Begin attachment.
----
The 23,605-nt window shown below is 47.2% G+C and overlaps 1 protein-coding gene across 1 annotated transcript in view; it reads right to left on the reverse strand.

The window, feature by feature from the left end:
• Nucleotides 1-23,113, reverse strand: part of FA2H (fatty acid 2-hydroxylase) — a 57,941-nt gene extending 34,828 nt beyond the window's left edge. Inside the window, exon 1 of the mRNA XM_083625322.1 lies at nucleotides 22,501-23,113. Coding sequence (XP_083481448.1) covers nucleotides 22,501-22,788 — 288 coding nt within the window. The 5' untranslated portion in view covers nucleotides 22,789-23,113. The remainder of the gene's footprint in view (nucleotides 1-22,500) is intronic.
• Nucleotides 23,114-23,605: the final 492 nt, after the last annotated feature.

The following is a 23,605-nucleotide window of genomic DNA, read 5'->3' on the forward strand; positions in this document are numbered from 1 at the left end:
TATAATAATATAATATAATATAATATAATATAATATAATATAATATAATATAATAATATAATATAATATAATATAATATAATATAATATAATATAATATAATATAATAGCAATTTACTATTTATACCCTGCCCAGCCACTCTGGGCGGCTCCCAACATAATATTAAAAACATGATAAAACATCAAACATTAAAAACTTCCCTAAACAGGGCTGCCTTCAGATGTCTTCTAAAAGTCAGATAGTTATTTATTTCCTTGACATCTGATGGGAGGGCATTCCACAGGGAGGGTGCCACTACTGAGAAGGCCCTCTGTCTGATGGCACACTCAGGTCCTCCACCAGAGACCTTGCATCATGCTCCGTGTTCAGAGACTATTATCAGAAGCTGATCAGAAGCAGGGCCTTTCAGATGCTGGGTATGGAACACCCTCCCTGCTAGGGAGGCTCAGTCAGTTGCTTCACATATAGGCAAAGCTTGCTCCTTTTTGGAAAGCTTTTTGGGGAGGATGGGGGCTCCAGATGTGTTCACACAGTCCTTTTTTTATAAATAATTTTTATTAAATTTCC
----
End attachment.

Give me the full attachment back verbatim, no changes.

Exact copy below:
The 23,605-nt window shown below is 47.2% G+C and overlaps 1 protein-coding gene across 1 annotated transcript in view; it reads right to left on the reverse strand.

The window, feature by feature from the left end:
• Nucleotides 1-23,113, reverse strand: part of FA2H (fatty acid 2-hydroxylase) — a 57,941-nt gene extending 34,828 nt beyond the window's left edge. Inside the window, exon 1 of the mRNA XM_083625322.1 lies at nucleotides 22,501-23,113. Coding sequence (XP_083481448.1) covers nucleotides 22,501-22,788 — 288 coding nt within the window. The 5' untranslated portion in view covers nucleotides 22,789-23,113. The remainder of the gene's footprint in view (nucleotides 1-22,500) is intronic.
• Nucleotides 23,114-23,605: the final 492 nt, after the last annotated feature.

The following is a 23,605-nucleotide window of genomic DNA, read 5'->3' on the forward strand; positions in this document are numbered from 1 at the left end:
TATAATAATATAATATAATATAATATAATATAATATAATATAATATAATATAATAATATAATATAATATAATATAATATAATATAATATAATATAATATAATATAATAGCAATTTACTATTTATACCCTGCCCAGCCACTCTGGGCGGCTCCCAACATAATATTAAAAACATGATAAAACATCAAACATTAAAAACTTCCCTAAACAGGGCTGCCTTCAGATGTCTTCTAAAAGTCAGATAGTTATTTATTTCCTTGACATCTGATGGGAGGGCATTCCACAGGGAGGGTGCCACTACTGAGAAGGCCCTCTGTCTGATGGCACACTCAGGTCCTCCACCAGAGACCTTGCATCATGCTCCGTGTTCAGAGACTATTATCAGAAGCTGATCAGAAGCAGGGCCTTTCAGATGCTGGGTATGGAACACCCTCCCTGCTAGGGAGGCTCAGTCAGTTGCTTCACATATAGGCAAAGCTTGCTCCTTTTTGGAAAGCTTTTTGGGGAGGATGGGGGCTCCAGATGTGTTCACACAGTCCTTTTTTTATAAATAATTTTTATTAAATTTCC